4 Facts About Spinal Fusion

4 Facts About Spinal Fusion

Chances are you know someone who has complained about a sore back. Some 16 million adults have to limit their daily activities due to chronic back pain. If the problem becomes debilitating, spinal fusion is the most common treatment available to them.

Spinal fusion is just what it sounds like: a procedure that involves linking adjoining vertebrae in the problem area of your spine. During a spinal fusion, two or more vertebrae are permanently fused together, eliminating motion between them. It is often done with the use of a bone graft or metal hardware to stabilize the spine. The procedure is generally safe and has a high success rate.

As with any other back surgery, it would only be recommended if your symptoms haven’t been relieved by nonsurgical treatments such as medications and physical therapy.

1. Spinal Fusion Is Common

More than 300,000 lumbar spinal fusions are performed in the United States every year. Patients turn to this procedure to relieve the symptoms of many common back problems, including herniated discs, scoliosis, and even infections. Thanks to advancing technology in recent years, more patients who require the procedure are opting for minimally invasive options to reduce their recovery times and chances of complications.

One reason it works is because it involves techniques designed to mimic the normal healing process of broken bones. During the surgery, the surgeon places bone or a bonelike material in the space between two vertebrae. Metal plates, screws or rods are oftentimes used to hold the vertebrae together so they can heal into a single, solid unit.

2. It Treats Many Different Conditions

A variety of conditions and ailments can require repairing or stabilizing vertebrae through fusion. Sometimes spinal fusion is performed on a patient as part of a larger surgical procedure. At MidAmerica Orthopaedics, the surgery may be recommended to a patient as a treatment for a number of different spinal conditions, such as:

  • Chronic back pain: As mentioned earlier, spinal fusion surgery can be used to strengthen the spine at weak points to treat chronic back pain.
  • Facet arthropathy: Facet joints are located in the posterior of the spine. Facet arthropathy is a degenerative condition that can cause a lot of pain in parts of the spine. In some cases, treatment includes fusing the affected vertebrae into one piece to keep the facet joints from moving and irritating the spinal column.
  • Spondylolisthesis: This is a condition in which a vertebra slides forward over the bone below it.A spinal fusion surgery can reposition a slipped vertebra and lift the bone off a nerve root or the spinal cord. 

3. Bone Graft Is Used

Spinal fusion involves techniques designed to mimic the normal healing process of broken bones. Typically, a bone graft or bonelike material is used to fuse the vertebrae together during surgery. The material may come either from a bone bank or from your own body – often the pelvis. The graft stimulates healing by increasing bone production.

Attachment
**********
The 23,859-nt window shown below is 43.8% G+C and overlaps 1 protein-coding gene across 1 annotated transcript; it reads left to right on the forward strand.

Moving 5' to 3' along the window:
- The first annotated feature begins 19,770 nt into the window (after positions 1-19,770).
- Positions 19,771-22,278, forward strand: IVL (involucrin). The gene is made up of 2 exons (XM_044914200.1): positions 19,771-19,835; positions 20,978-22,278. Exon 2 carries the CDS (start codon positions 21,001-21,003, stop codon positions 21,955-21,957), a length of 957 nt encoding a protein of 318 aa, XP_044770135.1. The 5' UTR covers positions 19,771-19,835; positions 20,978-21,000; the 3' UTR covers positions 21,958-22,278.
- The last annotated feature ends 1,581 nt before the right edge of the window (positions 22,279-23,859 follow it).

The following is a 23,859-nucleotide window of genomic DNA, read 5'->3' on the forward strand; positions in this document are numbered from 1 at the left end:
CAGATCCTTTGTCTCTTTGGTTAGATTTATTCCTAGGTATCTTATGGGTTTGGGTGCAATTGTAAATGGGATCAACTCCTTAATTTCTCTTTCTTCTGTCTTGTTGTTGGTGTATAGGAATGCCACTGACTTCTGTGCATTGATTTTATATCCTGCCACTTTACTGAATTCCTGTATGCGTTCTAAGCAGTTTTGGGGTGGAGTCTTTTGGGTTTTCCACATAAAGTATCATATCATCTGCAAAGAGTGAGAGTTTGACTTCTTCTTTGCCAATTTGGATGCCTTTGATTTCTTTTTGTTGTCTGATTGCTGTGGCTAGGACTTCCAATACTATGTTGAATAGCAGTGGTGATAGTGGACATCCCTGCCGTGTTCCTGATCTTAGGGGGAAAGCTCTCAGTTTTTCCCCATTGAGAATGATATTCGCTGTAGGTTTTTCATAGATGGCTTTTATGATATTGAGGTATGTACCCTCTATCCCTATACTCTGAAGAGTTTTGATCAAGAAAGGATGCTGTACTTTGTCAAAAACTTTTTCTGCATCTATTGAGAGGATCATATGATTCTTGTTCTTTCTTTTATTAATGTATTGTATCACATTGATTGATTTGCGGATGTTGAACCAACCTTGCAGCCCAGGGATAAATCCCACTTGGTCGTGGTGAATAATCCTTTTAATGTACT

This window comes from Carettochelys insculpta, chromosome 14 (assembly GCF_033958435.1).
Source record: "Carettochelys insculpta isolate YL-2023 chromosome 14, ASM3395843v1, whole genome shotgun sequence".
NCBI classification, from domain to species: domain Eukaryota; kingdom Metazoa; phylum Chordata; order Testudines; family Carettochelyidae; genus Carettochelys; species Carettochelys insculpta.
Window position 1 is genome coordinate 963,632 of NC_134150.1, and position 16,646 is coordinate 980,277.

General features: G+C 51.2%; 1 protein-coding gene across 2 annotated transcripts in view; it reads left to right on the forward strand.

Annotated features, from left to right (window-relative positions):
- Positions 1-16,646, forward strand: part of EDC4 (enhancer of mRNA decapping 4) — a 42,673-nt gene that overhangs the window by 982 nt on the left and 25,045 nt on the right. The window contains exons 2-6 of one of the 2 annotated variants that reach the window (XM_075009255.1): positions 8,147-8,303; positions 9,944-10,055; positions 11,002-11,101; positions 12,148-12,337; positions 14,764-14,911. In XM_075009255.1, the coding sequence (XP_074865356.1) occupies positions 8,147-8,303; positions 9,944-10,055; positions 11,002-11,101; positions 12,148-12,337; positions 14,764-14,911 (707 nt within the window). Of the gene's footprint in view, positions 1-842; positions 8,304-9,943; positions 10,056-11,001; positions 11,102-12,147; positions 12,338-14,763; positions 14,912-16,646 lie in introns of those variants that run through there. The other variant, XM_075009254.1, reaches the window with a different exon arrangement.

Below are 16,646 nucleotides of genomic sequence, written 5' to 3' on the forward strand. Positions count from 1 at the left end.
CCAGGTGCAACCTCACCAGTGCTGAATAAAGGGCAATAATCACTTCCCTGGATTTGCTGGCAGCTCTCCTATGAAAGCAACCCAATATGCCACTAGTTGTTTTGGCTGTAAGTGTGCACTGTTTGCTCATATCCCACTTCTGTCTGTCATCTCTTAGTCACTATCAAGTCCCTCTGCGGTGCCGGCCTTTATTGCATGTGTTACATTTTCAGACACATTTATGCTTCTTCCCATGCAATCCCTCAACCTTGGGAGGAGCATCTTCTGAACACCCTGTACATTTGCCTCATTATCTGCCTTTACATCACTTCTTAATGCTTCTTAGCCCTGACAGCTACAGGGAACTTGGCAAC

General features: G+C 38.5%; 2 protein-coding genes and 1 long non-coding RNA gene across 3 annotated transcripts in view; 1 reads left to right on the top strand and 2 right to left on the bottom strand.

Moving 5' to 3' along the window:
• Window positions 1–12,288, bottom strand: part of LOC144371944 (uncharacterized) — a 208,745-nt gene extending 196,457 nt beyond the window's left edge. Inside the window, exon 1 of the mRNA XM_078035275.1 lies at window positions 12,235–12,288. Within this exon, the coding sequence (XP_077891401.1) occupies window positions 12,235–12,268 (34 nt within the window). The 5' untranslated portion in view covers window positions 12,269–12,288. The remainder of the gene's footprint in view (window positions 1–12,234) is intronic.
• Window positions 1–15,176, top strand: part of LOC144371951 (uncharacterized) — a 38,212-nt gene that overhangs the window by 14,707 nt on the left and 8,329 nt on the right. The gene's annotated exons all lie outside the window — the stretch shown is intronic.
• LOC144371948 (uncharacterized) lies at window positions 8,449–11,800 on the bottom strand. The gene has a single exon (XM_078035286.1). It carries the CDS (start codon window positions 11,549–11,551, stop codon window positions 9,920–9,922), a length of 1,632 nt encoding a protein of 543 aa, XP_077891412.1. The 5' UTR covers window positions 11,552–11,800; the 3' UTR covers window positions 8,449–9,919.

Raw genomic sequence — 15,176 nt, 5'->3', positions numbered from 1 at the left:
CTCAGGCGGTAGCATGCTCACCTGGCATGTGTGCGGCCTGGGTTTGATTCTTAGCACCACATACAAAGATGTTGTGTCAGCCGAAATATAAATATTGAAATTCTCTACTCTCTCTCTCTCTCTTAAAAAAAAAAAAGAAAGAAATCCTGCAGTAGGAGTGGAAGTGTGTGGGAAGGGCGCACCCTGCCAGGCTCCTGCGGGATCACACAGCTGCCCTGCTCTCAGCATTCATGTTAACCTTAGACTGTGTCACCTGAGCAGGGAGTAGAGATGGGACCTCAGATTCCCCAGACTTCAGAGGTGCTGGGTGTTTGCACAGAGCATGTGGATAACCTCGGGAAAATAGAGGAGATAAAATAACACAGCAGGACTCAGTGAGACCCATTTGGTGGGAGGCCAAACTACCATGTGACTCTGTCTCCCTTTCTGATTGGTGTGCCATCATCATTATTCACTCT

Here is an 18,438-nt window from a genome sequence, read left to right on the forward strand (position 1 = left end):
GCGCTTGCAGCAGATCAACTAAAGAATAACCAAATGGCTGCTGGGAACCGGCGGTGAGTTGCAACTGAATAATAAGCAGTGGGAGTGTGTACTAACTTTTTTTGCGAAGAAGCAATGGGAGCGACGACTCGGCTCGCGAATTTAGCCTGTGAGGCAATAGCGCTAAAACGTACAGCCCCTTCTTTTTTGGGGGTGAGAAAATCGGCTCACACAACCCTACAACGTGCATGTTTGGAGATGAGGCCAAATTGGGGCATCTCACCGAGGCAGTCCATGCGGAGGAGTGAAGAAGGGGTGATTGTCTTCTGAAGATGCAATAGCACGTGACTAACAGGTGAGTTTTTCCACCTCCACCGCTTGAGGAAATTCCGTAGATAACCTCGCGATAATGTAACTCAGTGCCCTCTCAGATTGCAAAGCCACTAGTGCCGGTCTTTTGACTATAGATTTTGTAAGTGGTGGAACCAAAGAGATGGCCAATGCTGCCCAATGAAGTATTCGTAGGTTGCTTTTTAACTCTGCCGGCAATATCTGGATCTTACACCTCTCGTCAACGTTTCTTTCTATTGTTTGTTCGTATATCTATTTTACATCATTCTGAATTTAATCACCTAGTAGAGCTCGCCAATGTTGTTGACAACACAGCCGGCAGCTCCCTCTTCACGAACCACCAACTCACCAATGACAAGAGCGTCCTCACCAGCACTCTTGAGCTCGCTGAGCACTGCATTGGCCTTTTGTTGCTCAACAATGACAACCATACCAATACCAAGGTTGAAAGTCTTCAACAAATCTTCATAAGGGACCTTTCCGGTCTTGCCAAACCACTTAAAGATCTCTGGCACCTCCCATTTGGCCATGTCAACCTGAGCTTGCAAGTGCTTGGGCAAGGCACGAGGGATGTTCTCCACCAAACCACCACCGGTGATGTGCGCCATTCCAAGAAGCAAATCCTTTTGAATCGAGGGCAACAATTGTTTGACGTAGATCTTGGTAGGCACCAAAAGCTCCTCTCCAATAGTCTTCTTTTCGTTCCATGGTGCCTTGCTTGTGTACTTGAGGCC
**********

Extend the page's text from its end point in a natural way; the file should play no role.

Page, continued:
Nowadays, there are more artificial options available for bone graft material. However, if your own bone is used, the surgeon will likely make an incision above your pelvic bone, remove a small portion of it and then close the incision. This might sound scary, but the incision and the graft amount removed would both be very small. Your doctor will be able to answer any questions you have about which type of bone graft you would need.

4. Recovery Timed Is Needed After Spinal Fusion

If you undergo a minimally invasive spinal fusion, you will likely be home in two or three days. At that point, the healing process is just beginning.

It can take months to fully recover from a spinal fusion, although your comfort level will probably improve much faster. While it is a generally safe procedure, it is very important to follow recovery guidelines in order to make a full and healthy recovery.

Once you’re back at home, the fused area of your spine must be kept in proper alignment. You will receive medical instructions on how to sit, stand, walk, and move properly. Following your physician’s instructions will be crucial to achieving a full recovery. You will likely have to:

  • Avoid strenuous activities. Doing too much too soon could compromise your healing process.
  • Practice any doctor-prescribed exercises or physical therapy.
  • Prepare to have at-home assistance to help you with everyday activities while you recover.
  • Keep follow-up appointments with your doctor.
  • Put off returning to work until you are properly healed.

If spinal fusion might be part of your treatment plan, contact the

Minimally Invasive Spine Clinic at MidAmerica Orthopaedics and set up an appointment to find out more about your options.

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